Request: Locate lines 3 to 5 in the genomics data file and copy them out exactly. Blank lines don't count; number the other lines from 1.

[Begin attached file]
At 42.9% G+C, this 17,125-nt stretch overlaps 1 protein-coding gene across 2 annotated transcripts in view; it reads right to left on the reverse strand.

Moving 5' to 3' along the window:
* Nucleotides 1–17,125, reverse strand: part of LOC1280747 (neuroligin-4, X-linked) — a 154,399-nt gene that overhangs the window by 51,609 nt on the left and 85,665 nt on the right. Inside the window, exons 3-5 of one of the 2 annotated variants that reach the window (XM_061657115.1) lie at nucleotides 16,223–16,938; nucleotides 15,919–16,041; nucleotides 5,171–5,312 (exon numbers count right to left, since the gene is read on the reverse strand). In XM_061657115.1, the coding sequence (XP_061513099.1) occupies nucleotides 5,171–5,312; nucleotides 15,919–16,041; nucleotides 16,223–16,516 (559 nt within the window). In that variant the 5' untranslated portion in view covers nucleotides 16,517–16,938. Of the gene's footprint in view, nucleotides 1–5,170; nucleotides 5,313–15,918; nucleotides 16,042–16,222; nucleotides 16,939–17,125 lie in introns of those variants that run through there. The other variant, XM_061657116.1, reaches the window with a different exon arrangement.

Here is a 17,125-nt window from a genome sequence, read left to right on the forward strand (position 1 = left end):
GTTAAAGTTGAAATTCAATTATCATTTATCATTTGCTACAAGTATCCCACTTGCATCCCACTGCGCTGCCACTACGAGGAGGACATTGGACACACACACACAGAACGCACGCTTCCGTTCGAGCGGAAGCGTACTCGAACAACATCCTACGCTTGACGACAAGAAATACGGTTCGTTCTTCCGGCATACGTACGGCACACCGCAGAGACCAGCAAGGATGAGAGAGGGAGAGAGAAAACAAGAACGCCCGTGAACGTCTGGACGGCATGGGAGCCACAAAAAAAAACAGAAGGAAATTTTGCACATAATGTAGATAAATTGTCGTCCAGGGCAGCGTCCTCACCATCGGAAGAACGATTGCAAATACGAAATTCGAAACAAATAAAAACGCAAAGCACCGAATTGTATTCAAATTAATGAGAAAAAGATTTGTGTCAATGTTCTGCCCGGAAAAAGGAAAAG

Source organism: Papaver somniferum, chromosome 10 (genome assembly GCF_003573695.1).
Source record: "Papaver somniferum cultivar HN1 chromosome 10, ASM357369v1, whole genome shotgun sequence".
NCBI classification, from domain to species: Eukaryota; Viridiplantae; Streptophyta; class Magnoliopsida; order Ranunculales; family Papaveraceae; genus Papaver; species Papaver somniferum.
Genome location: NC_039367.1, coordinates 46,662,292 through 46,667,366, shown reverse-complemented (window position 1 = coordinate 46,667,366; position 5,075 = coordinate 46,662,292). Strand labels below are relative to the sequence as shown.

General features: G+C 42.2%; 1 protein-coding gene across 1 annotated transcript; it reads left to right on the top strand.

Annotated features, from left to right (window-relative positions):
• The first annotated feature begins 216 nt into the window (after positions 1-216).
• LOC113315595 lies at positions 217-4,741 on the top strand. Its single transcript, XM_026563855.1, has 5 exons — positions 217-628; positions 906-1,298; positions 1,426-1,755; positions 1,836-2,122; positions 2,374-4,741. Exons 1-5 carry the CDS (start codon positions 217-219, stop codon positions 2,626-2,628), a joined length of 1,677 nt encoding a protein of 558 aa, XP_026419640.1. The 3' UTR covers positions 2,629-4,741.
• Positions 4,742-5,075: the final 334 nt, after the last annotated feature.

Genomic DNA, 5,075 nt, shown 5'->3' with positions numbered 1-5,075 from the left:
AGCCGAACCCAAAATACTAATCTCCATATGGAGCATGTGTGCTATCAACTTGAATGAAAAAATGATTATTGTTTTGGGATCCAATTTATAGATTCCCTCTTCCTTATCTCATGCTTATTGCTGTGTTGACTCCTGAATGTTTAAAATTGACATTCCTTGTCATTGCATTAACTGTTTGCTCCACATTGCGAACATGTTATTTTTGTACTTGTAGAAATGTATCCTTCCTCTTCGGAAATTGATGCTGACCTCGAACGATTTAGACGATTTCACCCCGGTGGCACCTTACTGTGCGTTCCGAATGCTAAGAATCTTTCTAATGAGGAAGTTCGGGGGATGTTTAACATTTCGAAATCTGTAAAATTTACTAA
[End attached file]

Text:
* Nucleotides 1–17,125, reverse strand: part of LOC1280747 (neuroligin-4, X-linked) — a 154,399-nt gene that overhangs the window by 51,609 nt on the left and 85,665 nt on the right. Inside the window, exons 3-5 of one of the 2 annotated variants that reach the window (XM_061657115.1) lie at nucleotides 16,223–16,938; nucleotides 15,919–16,041; nucleotides 5,171–5,312 (exon numbers count right to left, since the gene is read on the reverse strand). In XM_061657115.1, the coding sequence (XP_061513099.1) occupies nucleotides 5,171–5,312; nucleotides 15,919–16,041; nucleotides 16,223–16,516 (559 nt within the window). In that variant the 5' untranslated portion in view covers nucleotides 16,517–16,938. Of the gene's footprint in view, nucleotides 1–5,170; nucleotides 5,313–15,918; nucleotides 16,042–16,222; nucleotides 16,939–17,125 lie in introns of those variants that run through there. The other variant, XM_061657116.1, reaches the window with a different exon arrangement.

Here is a 17,125-nt window from a genome sequence, read left to right on the forward strand (position 1 = left end):
GTTAAAGTTGAAATTCAATTATCATTTATCATTTGCTACAAGTATCCCACTTGCATCCCACTGCGCTGCCACTACGAGGAGGACATTGGACACACACACACAGAACGCACGCTTCCGTTCGAGCGGAAGCGTACTCGAACAACATCCTACGCTTGACGACAAGAAATACGGTTCGTTCTTCCGGCATACGTACGGCACACCGCAGAGACCAGCAAGGATGAGAGAGGGAGAGAGAAAACAAGAACGCCCGTGAACGTCTGGACGGCATGGGAGCCACAAAAAAAAACAGAAGGAAATTTTGCACATAATGTAGATAAATTGTCGTCCAGGGCAGCGTCCTCACCATCGGAAGAACGATTGCAAATACGAAATTCGAAACAAATAAAAACGCAAAGCACCGAATTGTATTCAAATTAATGAGAAAAAGATTTGTGTCAATGTTCTGCCCGGAAAAAGGAAAAG